10 principles we learned from launching 6 airline chatbots in 1 year

This is a viewpoint from Iñaki Úriz, CEO at Caravelo.

We built our first chatbot over 4 years ago. Its name is Tato, it lives on Hipchat and its mission is to help our developers by creating bookings in the test environments of our airline partners with just one line of text.

Thanks to Tato we realized that a conversational interface was a great way to book airline tickets. We then set ourselves a mission: to turn messenger platforms into channels for airline retail and servicing.

In May 2016, we entered an IATA NDC hackathon in Berlin (and won!). This gave us momentum to not only design but commercialize the concept. After launching 6 airline chatbots in the last 12 months, we thought we’d share some of the secrets behind getting airline bots right.

#1: Manage expectations

What happens when you don’t deliver on your claims, you disappoint your user. What we’ve seen is that users who are not served properly on the first experience won’t try the bot again. Your bot cannot do everything: despite some airlines and their creators claiming so very loudly. But the reality was that to actually do anything remotely helpful the bot handed back over to the call center agent or gave a link to the website. Users were left disappointed.

Now what we see are bots with specific, clear purposes. Often this is scaled back to single use-cases. Which again, leaves customers underwhelmed unless the purpose is very well articulated. Ideally, bots develop into more full-featured channels. But starting with a clear purpose is the way to start.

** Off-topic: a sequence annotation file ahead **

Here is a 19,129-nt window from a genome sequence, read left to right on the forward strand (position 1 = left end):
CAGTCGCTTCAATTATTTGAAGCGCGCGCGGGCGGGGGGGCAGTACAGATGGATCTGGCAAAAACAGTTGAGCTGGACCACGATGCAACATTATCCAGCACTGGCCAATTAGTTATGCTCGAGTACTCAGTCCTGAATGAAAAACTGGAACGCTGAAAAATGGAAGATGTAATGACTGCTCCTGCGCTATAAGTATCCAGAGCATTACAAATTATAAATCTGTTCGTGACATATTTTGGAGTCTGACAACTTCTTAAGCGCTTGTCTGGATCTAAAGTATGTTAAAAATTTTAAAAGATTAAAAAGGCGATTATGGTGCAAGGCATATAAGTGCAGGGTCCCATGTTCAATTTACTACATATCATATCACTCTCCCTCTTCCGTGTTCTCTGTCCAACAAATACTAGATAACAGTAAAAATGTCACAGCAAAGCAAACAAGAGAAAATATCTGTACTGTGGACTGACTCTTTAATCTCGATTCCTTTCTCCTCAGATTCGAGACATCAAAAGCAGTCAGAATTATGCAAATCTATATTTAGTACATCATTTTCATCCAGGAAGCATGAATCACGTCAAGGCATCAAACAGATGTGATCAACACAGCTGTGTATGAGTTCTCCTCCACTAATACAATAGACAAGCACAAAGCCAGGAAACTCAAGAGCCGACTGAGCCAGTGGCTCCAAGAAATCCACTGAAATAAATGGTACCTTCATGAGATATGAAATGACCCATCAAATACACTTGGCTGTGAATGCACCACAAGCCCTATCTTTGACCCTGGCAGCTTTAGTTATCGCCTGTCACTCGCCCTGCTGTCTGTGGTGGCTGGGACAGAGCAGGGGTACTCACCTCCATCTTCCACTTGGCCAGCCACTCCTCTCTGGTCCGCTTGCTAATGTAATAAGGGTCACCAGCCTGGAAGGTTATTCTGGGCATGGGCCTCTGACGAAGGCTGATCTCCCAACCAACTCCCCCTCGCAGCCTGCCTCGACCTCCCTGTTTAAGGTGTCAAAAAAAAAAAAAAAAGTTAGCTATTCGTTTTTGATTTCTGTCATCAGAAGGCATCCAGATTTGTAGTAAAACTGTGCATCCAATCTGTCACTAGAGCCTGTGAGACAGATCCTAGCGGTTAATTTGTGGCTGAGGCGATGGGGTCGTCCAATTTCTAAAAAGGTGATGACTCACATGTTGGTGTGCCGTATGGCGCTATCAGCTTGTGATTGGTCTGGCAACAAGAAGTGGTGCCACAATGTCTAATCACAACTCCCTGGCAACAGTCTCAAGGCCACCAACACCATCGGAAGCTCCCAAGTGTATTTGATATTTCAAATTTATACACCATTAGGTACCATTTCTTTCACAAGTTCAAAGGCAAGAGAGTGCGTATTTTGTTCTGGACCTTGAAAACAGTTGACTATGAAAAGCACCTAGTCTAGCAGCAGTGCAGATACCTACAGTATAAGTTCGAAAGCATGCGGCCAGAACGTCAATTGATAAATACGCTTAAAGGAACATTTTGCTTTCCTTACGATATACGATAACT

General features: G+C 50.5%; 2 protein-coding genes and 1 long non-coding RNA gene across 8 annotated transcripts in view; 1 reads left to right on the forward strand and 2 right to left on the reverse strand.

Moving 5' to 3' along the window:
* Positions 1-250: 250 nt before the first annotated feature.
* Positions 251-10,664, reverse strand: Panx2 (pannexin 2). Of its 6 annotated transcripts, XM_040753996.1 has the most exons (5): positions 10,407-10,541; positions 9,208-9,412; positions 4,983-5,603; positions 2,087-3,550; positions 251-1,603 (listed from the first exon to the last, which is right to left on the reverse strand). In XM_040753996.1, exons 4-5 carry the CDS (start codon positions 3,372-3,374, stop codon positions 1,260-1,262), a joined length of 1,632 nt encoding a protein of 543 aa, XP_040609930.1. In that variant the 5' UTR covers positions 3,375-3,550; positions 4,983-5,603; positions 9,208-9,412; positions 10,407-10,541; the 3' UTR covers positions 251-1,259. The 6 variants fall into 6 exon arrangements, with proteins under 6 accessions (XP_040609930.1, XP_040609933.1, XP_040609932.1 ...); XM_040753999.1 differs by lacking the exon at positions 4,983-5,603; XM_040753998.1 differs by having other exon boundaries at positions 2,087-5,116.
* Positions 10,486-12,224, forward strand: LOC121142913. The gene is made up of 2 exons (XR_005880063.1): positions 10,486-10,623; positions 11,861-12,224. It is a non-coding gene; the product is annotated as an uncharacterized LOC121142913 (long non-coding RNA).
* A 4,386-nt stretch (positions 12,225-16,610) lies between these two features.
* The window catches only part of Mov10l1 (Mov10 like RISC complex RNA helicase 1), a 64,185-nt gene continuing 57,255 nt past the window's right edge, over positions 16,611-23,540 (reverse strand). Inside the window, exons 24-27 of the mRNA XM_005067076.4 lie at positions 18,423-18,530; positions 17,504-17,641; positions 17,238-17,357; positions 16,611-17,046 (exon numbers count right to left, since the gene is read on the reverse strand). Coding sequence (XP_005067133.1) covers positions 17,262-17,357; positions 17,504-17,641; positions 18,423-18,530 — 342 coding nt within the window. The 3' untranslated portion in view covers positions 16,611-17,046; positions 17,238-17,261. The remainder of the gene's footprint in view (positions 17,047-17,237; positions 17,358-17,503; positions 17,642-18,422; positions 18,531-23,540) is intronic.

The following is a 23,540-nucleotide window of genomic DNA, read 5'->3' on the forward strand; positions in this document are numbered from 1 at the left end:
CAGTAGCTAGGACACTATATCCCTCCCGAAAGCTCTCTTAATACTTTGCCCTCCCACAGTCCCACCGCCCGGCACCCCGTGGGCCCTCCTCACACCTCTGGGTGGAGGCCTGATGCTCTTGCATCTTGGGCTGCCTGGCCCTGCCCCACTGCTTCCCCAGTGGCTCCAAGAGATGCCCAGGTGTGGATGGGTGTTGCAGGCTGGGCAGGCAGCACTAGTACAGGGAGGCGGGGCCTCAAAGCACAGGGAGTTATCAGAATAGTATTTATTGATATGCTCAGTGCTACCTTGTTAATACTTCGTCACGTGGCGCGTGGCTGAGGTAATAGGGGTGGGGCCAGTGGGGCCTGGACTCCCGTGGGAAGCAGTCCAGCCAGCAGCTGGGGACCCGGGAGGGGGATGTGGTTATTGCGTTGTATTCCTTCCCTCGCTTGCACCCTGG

#2: Make your bot part of the team

Bots are not here to replace humans. The two most asked questions across our bots are about baggage and how to check-in online. Now, imagine being a customer service agent and answering those questions 20 times a day, 5 days a week and keeping a smile on your face! It’s not a pleasant work experience, which can lead to unpleasant interactions with customers.

Instead, that human capital should be used for the stuff that makes a difference for both the airline and the customer. These are the complex, difficult and sensitive issues that chatbots just aren’t equipped for. Imagine how many more travelers can be served during a disruption if a chatbot handled the most common repeated queries? This results in higher satisfaction from customers that use chatbots — and those with complex issues that require a human assist.

#3: Make payments easy

Make it easy for your customers to book via chatbot and they will use it as a retail channel. If it’s easy to use, and transactions are relatively frictionless, travelers are actually willing to buy.

Why shouldn’t the purchase of flight segments or associated ancillaries be as easy as Amazon prime? We believe that if consumers trust Uber or Amazon to tokenize their credit card details, why wouldn’t they trust airlines? And they do — it works and increases incremental revenue.

#4: Be helpful

Simply being a conversational interface and providing links to airline.com is not really helpful. Being helpful means getting things done in the background. Tasks, like looking for award inventory or alerting when the price of a favorite city pair has changed, are of high-value to travelers. These are also some of the easier ones for chatbots to tackle. Especially given that these data sets already exist — chatbots are simply querying databases that airlines already have.

Also, it’s important to remember that an airline customer service representative is not there to give currency conversions or to give advice about the best pizza restaurants at your destination. These agents exist to help book and change travel, as well as understand an airline’s policies. Airline reps are not travel agents!

While airline reps are there to help with the complex and the sensitive, bots can also provide this type of information. Bots can (and should!) broaden the capability of service provision by the airline: not just checking flight arrival information, but helping with the broader traveller needs that can’t (and shouldn’t!) be delivered by customer service representatives.

#5: Be a polyglot

English is the most spoken second language in the world. But who wants to be second? There are plenty of other languages in the world!